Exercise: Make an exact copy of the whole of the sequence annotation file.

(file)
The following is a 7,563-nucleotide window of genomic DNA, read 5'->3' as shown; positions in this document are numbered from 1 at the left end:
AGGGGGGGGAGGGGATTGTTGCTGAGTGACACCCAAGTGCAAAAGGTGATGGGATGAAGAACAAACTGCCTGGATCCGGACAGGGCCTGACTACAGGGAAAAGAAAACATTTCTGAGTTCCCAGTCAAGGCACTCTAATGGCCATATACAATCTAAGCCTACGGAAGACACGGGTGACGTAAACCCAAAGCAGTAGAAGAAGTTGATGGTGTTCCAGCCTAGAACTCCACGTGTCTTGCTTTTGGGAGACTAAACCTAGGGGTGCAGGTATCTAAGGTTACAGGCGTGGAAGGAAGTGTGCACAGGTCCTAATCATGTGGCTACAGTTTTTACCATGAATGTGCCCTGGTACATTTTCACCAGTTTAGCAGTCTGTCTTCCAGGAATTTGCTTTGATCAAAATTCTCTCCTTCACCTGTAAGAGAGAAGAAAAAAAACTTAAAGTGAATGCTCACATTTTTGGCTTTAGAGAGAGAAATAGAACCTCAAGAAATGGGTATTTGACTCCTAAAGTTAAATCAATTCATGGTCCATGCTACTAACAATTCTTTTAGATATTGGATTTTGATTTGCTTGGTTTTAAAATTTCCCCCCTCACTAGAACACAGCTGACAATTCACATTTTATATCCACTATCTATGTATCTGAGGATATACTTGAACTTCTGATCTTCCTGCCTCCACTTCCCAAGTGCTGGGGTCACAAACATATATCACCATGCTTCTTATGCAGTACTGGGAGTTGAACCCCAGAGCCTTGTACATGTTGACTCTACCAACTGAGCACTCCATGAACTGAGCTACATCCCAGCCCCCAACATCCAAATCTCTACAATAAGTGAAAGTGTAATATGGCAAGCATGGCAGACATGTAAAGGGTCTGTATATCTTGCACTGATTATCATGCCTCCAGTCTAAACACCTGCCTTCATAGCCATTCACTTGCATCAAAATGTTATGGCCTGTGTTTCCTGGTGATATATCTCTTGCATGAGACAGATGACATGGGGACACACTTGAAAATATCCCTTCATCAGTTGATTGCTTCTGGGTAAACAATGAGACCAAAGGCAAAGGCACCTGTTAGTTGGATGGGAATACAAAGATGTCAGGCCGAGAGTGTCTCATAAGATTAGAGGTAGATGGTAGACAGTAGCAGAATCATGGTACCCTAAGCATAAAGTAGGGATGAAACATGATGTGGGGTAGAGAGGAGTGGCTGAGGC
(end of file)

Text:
The following is a 7,563-nucleotide window of genomic DNA, read 5'->3' as shown; positions in this document are numbered from 1 at the left end:
AGGGGGGGGAGGGGATTGTTGCTGAGTGACACCCAAGTGCAAAAGGTGATGGGATGAAGAACAAACTGCCTGGATCCGGACAGGGCCTGACTACAGGGAAAAGAAAACATTTCTGAGTTCCCAGTCAAGGCACTCTAATGGCCATATACAATCTAAGCCTACGGAAGACACGGGTGACGTAAACCCAAAGCAGTAGAAGAAGTTGATGGTGTTCCAGCCTAGAACTCCACGTGTCTTGCTTTTGGGAGACTAAACCTAGGGGTGCAGGTATCTAAGGTTACAGGCGTGGAAGGAAGTGTGCACAGGTCCTAATCATGTGGCTACAGTTTTTACCATGAATGTGCCCTGGTACATTTTCACCAGTTTAGCAGTCTGTCTTCCAGGAATTTGCTTTGATCAAAATTCTCTCCTTCACCTGTAAGAGAGAAGAAAAAAAACTTAAAGTGAATGCTCACATTTTTGGCTTTAGAGAGAGAAATAGAACCTCAAGAAATGGGTATTTGACTCCTAAAGTTAAATCAATTCATGGTCCATGCTACTAACAATTCTTTTAGATATTGGATTTTGATTTGCTTGGTTTTAAAATTTCCCCCCTCACTAGAACACAGCTGACAATTCACATTTTATATCCACTATCTATGTATCTGAGGATATACTTGAACTTCTGATCTTCCTGCCTCCACTTCCCAAGTGCTGGGGTCACAAACATATATCACCATGCTTCTTATGCAGTACTGGGAGTTGAACCCCAGAGCCTTGTACATGTTGACTCTACCAACTGAGCACTCCATGAACTGAGCTACATCCCAGCCCCCAACATCCAAATCTCTACAATAAGTGAAAGTGTAATATGGCAAGCATGGCAGACATGTAAAGGGTCTGTATATCTTGCACTGATTATCATGCCTCCAGTCTAAACACCTGCCTTCATAGCCATTCACTTGCATCAAAATGTTATGGCCTGTGTTTCCTGGTGATATATCTCTTGCATGAGACAGATGACATGGGGACACACTTGAAAATATCCCTTCATCAGTTGATTGCTTCTGGGTAAACAATGAGACCAAAGGCAAAGGCACCTGTTAGTTGGATGGGAATACAAAGATGTCAGGCCGAGAGTGTCTCATAAGATTAGAGGTAGATGGTAGACAGTAGCAGAATCATGGTACCCTAAGCATAAAGTAGGGATGAAACATGATGTGGGGTAGAGAGGAGTGGCTGAGGC